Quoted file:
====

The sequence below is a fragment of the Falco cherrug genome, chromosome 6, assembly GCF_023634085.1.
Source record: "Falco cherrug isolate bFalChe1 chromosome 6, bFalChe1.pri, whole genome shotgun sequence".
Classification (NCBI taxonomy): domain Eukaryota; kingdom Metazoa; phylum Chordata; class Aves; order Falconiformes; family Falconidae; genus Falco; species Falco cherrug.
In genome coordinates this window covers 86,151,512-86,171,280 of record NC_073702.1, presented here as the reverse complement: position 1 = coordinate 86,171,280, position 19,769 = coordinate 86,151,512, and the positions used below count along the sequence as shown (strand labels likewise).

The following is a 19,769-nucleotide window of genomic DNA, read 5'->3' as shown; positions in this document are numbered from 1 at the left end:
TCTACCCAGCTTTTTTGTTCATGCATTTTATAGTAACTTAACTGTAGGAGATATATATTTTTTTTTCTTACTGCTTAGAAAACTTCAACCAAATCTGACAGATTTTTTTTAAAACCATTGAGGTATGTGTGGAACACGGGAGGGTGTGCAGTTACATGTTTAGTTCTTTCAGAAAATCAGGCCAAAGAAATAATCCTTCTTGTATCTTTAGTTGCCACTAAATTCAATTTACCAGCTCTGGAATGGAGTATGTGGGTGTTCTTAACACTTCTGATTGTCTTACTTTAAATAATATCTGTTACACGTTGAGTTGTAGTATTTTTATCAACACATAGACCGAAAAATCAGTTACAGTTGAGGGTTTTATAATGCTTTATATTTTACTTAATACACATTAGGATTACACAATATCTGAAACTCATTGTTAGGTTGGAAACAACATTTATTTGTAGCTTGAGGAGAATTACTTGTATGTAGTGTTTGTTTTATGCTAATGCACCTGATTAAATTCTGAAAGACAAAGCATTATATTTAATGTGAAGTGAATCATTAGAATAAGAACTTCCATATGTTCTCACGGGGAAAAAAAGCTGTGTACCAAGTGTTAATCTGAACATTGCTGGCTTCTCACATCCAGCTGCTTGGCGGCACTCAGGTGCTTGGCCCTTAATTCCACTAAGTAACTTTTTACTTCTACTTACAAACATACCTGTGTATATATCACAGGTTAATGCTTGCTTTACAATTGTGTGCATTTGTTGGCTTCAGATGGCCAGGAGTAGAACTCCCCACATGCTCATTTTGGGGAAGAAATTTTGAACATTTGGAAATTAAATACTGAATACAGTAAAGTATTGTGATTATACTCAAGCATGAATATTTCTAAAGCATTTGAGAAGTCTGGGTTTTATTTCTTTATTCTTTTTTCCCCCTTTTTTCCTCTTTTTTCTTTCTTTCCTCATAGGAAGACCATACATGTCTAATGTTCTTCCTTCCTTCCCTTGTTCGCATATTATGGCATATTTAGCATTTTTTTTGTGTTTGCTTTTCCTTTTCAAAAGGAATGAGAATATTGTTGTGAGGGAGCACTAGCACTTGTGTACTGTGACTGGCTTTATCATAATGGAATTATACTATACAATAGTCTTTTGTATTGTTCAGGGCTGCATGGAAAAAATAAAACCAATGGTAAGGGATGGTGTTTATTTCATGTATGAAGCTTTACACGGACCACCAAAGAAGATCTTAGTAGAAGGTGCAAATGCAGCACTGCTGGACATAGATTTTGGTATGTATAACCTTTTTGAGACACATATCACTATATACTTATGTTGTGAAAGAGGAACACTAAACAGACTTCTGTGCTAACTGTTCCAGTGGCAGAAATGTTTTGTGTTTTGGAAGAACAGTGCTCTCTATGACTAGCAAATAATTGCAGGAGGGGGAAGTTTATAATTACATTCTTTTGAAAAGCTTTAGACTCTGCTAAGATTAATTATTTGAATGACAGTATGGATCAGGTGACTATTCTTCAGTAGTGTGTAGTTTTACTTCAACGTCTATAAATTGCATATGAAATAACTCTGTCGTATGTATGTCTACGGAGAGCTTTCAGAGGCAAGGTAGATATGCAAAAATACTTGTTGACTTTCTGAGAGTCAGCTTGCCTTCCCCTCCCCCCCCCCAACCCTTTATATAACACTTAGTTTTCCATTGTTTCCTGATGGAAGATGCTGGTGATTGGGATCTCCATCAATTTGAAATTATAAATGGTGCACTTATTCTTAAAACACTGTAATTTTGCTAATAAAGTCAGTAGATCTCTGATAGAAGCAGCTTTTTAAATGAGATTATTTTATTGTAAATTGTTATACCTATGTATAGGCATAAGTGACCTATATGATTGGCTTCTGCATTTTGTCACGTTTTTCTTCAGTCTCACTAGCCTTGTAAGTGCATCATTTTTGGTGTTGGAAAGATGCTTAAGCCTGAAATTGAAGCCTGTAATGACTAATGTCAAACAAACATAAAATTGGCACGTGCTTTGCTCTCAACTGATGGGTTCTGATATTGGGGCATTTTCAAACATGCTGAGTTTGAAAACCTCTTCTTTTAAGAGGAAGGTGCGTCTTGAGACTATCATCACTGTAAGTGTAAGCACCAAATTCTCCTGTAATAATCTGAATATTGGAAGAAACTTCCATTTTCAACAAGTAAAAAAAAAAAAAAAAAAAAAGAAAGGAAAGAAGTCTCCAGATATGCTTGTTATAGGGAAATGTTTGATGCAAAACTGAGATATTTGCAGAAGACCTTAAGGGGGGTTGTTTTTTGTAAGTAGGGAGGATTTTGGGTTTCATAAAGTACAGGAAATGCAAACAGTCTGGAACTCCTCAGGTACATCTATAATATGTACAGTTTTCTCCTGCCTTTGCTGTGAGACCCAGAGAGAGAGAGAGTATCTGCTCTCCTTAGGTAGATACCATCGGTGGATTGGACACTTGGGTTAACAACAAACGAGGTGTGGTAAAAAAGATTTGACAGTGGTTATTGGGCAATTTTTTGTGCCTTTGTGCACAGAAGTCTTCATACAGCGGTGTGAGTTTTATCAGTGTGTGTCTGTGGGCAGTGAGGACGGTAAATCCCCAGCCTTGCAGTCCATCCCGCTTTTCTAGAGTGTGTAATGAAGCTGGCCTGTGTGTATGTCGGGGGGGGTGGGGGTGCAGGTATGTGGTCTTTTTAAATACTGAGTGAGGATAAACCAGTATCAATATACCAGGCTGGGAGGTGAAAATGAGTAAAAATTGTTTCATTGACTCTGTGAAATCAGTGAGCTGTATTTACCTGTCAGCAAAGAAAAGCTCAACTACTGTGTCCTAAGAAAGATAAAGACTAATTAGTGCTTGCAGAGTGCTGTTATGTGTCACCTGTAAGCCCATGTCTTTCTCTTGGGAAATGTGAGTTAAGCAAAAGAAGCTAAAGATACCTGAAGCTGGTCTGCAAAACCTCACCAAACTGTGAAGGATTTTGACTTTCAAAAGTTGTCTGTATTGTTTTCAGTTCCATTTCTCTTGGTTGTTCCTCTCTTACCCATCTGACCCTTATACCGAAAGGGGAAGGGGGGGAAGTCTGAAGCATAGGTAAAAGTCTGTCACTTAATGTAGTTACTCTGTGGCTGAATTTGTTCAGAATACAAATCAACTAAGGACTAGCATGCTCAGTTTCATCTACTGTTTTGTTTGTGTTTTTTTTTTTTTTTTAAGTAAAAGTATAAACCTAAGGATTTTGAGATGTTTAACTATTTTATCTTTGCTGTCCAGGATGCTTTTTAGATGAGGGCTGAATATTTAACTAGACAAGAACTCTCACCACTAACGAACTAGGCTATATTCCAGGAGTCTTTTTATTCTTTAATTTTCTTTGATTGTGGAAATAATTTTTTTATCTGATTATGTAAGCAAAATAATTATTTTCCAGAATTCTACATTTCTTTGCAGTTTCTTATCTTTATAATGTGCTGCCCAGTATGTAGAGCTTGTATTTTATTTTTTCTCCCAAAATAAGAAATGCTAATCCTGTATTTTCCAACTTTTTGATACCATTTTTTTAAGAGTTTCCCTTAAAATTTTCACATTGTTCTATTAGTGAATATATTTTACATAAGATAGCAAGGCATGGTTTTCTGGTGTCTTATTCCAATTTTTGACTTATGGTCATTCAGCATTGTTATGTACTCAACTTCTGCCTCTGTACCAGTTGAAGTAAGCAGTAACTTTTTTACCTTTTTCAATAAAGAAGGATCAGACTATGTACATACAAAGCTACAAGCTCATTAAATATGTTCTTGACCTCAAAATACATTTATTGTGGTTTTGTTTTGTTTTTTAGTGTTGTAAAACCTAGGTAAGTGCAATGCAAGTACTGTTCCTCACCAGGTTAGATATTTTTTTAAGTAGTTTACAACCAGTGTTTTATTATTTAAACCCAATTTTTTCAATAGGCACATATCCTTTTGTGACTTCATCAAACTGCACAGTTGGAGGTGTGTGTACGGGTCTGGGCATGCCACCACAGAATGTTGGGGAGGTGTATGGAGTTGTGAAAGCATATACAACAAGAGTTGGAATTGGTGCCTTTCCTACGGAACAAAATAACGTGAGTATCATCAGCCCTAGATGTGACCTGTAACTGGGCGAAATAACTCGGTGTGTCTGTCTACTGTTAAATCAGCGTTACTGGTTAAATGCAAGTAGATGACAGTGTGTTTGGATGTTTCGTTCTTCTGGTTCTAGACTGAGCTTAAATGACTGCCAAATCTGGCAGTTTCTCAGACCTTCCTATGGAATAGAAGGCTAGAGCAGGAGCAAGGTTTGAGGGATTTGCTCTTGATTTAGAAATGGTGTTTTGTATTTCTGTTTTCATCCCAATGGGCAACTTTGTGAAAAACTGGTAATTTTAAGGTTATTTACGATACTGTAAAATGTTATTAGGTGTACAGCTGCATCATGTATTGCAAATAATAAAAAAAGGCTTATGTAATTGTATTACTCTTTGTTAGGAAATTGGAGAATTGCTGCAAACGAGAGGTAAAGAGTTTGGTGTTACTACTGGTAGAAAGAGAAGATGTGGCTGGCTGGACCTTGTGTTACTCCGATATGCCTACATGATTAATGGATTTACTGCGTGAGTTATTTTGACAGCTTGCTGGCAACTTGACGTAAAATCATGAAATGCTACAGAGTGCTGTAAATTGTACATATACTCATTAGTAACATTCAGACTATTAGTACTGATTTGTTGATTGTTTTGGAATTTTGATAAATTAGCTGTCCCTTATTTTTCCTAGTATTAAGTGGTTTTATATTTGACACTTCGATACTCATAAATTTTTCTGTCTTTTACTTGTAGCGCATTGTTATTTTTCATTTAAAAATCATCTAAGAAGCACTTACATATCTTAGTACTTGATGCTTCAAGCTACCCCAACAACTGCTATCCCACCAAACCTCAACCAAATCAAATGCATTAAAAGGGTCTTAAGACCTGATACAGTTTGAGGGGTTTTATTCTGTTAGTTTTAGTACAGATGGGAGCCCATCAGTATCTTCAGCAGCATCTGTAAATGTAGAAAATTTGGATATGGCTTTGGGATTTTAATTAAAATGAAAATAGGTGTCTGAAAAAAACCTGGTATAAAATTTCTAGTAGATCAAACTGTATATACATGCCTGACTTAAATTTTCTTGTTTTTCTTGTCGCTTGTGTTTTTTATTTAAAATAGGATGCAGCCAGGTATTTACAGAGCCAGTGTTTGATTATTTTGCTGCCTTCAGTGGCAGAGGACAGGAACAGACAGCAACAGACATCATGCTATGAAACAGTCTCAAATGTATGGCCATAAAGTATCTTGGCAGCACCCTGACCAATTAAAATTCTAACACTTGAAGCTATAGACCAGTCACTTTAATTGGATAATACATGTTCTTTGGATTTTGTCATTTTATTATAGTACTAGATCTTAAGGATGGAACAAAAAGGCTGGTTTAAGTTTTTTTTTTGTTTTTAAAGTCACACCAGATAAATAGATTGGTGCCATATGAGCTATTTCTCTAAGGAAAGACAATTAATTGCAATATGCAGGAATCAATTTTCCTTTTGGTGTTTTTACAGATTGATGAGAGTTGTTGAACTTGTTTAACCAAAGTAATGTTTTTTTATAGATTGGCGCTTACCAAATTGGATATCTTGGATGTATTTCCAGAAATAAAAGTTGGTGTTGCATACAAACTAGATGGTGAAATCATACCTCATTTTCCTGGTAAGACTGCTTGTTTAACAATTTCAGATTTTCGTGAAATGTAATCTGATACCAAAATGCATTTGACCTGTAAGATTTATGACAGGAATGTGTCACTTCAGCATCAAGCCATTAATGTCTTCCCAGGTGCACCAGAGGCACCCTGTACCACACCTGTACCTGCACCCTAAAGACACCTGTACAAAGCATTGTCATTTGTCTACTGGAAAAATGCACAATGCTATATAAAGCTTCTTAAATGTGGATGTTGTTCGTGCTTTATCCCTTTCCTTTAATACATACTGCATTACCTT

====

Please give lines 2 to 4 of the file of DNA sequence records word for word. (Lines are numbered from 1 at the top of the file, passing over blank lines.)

Source record: "Falco cherrug isolate bFalChe1 chromosome 6, bFalChe1.pri, whole genome shotgun sequence".
Classification (NCBI taxonomy): domain Eukaryota; kingdom Metazoa; phylum Chordata; class Aves; order Falconiformes; family Falconidae; genus Falco; species Falco cherrug.
In genome coordinates this window covers 86,151,512-86,171,280 of record NC_073702.1, presented here as the reverse complement: position 1 = coordinate 86,171,280, position 19,769 = coordinate 86,151,512, and the positions used below count along the sequence as shown (strand labels likewise).